New Delhi: A Parliamentary panel has directed Delhi Police to pursue criminal cases filed in connection with a snooping case on then Leader of Opposition in the Rajya Sabha, Arun Jaitley, while maintaining that accessing call data records (CDRs) of legislators would amount to breach of privilege only if it hindered their parliamentary functions. The Committee of Privileges chaired by Harivansh, also the deputy Chairman of Rajya Sabha, found no evidence in the matter of unauthorised access of CDRs of mobile phones of Arun Jaitley to suggest that the motive of the accused persons in the case was to get information about his Parliamentary functions or to create any impediments in this regard. Also Read – How a psychopath killer hid behind the mask of a devout laity! “Therefore, the Committee reiterates its opinion given in the Sixty-first report to the effect that in the given facts and circumstances of the case, there was no breach of privilege of either Arun Jaitley, the then Leader of Opposition or of the House in that matter,” the Committee said in its report. A notice of breach of privilege was given on February 27, 2013, by some members of the Rajya Sabha on the alleged monitoring and surveillance of mobile phones of Arun Jaitley by Delhi Police personnel and some other individuals. Also Read – Encounter under way in Pulwama, militant killed In action taken in the case, the Delhi Police had filed charge sheet in the Court of Chief Metropolitan Magistrate, Patiala House here under various sections of the Indian Penal Code (IPC). It was later revealed in the probe that the main accused in the case was in touch with family members and businessmen belonging to big corporate entities. No link could, however, be found with any politician in the high profile snooping case. “The Committee, however, directs the Delhi Police through the Union Ministry of Home Affairs to pursue the criminal cases filed in the matter with all sincerity so that the guilty persons could be punished and inform its outcome of the judicial proceedings,” the House panel report said in its sixty-sixth report.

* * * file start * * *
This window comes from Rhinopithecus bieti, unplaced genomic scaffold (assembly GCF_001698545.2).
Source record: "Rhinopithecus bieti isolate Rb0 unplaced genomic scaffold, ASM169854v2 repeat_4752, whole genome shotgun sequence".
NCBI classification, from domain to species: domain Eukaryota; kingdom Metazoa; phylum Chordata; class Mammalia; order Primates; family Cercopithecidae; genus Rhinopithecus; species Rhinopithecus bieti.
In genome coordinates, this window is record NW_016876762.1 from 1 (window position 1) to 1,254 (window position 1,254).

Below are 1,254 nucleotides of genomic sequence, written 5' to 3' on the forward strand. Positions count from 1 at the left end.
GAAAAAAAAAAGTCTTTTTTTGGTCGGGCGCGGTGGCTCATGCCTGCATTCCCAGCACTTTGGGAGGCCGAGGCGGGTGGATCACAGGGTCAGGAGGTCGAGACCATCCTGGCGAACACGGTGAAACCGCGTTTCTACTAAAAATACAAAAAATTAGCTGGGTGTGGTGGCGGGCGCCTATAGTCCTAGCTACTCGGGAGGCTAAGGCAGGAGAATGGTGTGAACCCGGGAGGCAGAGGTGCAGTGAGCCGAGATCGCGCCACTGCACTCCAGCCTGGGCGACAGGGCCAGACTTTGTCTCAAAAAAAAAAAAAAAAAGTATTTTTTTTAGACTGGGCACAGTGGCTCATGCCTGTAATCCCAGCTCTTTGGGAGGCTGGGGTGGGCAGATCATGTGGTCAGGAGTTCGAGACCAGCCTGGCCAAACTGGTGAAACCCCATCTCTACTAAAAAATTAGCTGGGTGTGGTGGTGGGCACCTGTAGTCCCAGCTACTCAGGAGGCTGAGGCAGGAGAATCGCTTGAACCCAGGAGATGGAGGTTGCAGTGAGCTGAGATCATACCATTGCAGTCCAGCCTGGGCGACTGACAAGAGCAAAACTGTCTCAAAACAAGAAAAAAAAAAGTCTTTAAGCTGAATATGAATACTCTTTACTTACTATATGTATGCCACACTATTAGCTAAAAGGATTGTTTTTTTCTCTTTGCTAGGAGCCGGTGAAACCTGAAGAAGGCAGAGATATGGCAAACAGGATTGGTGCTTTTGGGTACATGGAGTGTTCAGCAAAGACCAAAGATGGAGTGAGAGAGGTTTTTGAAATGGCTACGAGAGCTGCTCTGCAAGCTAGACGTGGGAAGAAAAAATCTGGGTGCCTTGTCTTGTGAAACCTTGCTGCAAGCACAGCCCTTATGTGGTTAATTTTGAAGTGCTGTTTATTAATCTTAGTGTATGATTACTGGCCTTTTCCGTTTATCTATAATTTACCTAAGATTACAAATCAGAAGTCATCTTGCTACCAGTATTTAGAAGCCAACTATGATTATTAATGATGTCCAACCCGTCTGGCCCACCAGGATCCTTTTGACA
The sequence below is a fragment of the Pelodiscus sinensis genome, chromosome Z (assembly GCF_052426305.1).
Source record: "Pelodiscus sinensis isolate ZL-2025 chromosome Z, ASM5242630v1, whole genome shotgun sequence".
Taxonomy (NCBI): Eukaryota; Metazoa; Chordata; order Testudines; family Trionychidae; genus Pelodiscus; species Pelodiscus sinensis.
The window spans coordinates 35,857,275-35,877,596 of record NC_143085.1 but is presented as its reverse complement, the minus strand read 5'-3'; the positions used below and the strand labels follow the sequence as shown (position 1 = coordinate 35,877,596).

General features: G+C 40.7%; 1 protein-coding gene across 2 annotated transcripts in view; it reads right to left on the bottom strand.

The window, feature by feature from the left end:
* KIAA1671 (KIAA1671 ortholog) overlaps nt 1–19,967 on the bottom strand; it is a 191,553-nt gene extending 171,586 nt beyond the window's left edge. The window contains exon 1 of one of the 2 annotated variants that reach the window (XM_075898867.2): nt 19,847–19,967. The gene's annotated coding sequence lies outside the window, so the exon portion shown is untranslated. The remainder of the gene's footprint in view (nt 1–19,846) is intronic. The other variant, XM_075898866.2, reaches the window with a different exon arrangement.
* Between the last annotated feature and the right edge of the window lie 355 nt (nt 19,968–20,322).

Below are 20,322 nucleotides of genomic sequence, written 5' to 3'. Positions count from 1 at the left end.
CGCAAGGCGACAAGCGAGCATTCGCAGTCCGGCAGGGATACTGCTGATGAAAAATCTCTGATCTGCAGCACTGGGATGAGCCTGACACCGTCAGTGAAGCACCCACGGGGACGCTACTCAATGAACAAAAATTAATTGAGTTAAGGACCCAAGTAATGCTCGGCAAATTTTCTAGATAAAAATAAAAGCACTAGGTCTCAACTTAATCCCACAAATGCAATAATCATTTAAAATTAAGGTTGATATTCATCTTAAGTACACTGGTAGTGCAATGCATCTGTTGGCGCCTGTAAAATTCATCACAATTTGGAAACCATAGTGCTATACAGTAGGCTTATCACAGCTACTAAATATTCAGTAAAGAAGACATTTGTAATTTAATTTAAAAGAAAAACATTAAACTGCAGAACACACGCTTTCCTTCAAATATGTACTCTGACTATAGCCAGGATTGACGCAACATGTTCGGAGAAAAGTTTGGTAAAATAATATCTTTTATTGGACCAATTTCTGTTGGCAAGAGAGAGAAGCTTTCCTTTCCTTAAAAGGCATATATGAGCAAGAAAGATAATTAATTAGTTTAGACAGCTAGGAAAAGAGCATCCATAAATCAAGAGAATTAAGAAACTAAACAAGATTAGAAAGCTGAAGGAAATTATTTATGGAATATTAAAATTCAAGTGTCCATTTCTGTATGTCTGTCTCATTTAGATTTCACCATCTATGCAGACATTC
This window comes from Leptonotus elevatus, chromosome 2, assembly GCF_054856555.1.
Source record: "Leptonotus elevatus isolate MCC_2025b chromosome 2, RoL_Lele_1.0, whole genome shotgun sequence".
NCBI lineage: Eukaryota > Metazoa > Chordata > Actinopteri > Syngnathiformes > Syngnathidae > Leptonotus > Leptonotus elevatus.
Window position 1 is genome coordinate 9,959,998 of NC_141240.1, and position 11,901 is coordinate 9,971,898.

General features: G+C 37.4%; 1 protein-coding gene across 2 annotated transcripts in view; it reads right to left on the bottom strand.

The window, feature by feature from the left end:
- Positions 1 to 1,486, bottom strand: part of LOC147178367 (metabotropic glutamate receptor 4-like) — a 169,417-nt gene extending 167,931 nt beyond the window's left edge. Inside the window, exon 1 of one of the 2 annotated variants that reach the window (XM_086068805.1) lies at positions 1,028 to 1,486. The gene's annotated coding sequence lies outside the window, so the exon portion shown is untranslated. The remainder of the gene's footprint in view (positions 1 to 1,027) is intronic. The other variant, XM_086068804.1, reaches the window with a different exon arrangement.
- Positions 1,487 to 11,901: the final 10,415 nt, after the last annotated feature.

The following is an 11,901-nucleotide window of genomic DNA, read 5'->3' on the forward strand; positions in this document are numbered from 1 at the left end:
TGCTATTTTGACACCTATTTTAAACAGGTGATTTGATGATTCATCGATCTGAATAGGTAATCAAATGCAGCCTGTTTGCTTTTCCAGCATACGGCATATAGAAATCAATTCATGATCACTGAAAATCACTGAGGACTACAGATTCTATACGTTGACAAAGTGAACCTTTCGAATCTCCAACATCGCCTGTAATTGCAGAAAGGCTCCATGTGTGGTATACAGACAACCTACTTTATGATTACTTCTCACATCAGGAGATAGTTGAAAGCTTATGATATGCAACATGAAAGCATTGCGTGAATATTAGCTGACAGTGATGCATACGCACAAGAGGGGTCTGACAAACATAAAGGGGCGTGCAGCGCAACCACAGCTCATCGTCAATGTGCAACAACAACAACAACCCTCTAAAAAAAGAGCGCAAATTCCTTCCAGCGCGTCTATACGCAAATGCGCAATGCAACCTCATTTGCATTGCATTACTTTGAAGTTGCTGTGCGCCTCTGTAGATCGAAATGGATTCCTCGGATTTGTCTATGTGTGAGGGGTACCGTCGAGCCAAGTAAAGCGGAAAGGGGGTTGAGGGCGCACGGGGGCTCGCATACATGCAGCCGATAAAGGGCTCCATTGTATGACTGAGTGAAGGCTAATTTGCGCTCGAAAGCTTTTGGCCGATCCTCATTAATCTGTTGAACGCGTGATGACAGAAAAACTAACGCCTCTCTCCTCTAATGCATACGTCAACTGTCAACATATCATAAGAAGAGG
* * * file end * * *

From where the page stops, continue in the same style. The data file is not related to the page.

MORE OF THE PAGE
It is particularly concerned that such militarization constitutes a barrier to the resettlement of internally displaced women, durable solutions for their housing, and their ability regain their livelihoods.The Committee also notes that a Cabinet Sub-Committee was appointed in 2016 to amend the Muslim Marriage and Divorce Act. However, it notes that the Committee appointed by the Minister of Justice in 2009 to consider and propose reforms to Muslim Personal law and the Quazi courts has not issued any recommendations.The Committee reiterates its previous concerns and, given that the Muslim Marriage and Divorce Act imposes exclusive and compulsory jurisdiction over Muslim marriages, the Committee expresses its particular concern that it does not specify a minimum age of marriage and girls under 12 years of age are permitted to marry; restricts the legal and judicial officer positions of Quazis, Board of Quazi members, Marriage Registrars and adjudicators to male Muslims only; and that the law on statutory rape is not applicable to girls under 16 years of age who are legally married under Muslim law, who engage in sexual intercourse with their husband while not legally separated. (Colombo Gazette)Full report: The UN Committee has also called on Sri Lanka to expedite the review and amendment of the Assistance to and Protection of Victims of Crimes and Witnesses Act, to incorporate better safeguards for the independence and effectiveness of the judiciary and witness protection programmes, in line with international standards. The UN Committee on the Elimination of Discrimination against Women has called on Sri Lanka to ensure international participation in the accountability mechanisms as a necessary guarantee for the independence and impartiality of the process.In a report on Sri Lanka issued today, the UN Committee on the Elimination of Discrimination against Women has also called on Sri Lanka to ensure international judges, prosecutors, investigators and lawyers participate in the accountability mechanisms in line with Human Rights Council resolution 30/1. It also is concerned about the ongoing militarization of large areas of private land in the conflict-affected areas of the country, the usurpation of civilian administration responsibilities by the military, and the resulting large scale displacements of women and men in the State party, where 32 camps for internally displaced persons continue to exist.